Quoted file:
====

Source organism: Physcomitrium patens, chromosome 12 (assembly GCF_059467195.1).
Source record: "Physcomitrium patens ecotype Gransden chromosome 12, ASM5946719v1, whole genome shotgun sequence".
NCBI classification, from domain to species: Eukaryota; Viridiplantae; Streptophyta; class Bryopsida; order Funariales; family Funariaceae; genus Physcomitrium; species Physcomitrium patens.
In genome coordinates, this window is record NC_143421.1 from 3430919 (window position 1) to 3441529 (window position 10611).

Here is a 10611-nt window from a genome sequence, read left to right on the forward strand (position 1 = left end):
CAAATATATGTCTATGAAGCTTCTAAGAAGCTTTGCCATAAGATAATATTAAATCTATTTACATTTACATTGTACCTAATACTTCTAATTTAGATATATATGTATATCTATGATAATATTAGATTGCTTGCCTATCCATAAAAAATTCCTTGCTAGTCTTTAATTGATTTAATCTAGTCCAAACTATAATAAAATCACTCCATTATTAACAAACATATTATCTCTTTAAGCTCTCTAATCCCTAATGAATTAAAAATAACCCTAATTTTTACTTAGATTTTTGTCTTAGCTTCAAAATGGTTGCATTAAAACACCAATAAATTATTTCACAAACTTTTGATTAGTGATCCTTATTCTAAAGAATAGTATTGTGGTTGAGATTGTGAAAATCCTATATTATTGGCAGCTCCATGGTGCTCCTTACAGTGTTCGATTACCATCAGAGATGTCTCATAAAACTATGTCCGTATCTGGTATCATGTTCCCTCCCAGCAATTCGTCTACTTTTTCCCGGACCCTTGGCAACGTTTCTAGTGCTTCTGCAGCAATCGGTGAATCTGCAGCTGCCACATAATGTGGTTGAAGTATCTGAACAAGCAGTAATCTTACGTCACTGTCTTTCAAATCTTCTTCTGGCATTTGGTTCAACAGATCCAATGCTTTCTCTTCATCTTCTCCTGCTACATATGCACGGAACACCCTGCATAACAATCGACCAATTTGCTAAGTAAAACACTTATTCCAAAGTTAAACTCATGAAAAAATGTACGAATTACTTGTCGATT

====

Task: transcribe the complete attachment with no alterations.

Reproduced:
Source organism: Physcomitrium patens, chromosome 12 (assembly GCF_059467195.1).
Source record: "Physcomitrium patens ecotype Gransden chromosome 12, ASM5946719v1, whole genome shotgun sequence".
NCBI classification, from domain to species: Eukaryota; Viridiplantae; Streptophyta; class Bryopsida; order Funariales; family Funariaceae; genus Physcomitrium; species Physcomitrium patens.
In genome coordinates, this window is record NC_143421.1 from 3430919 (window position 1) to 3441529 (window position 10611).

Here is a 10611-nt window from a genome sequence, read left to right on the forward strand (position 1 = left end):
CAAATATATGTCTATGAAGCTTCTAAGAAGCTTTGCCATAAGATAATATTAAATCTATTTACATTTACATTGTACCTAATACTTCTAATTTAGATATATATGTATATCTATGATAATATTAGATTGCTTGCCTATCCATAAAAAATTCCTTGCTAGTCTTTAATTGATTTAATCTAGTCCAAACTATAATAAAATCACTCCATTATTAACAAACATATTATCTCTTTAAGCTCTCTAATCCCTAATGAATTAAAAATAACCCTAATTTTTACTTAGATTTTTGTCTTAGCTTCAAAATGGTTGCATTAAAACACCAATAAATTATTTCACAAACTTTTGATTAGTGATCCTTATTCTAAAGAATAGTATTGTGGTTGAGATTGTGAAAATCCTATATTATTGGCAGCTCCATGGTGCTCCTTACAGTGTTCGATTACCATCAGAGATGTCTCATAAAACTATGTCCGTATCTGGTATCATGTTCCCTCCCAGCAATTCGTCTACTTTTTCCCGGACCCTTGGCAACGTTTCTAGTGCTTCTGCAGCAATCGGTGAATCTGCAGCTGCCACATAATGTGGTTGAAGTATCTGAACAAGCAGTAATCTTACGTCACTGTCTTTCAAATCTTCTTCTGGCATTTGGTTCAACAGATCCAATGCTTTCTCTTCATCTTCTCCTGCTACATATGCACGGAACACCCTGCATAACAATCGACCAATTTGCTAAGTAAAACACTTATTCCAAAGTTAAACTCATGAAAAAATGTACGAATTACTTGTCGATT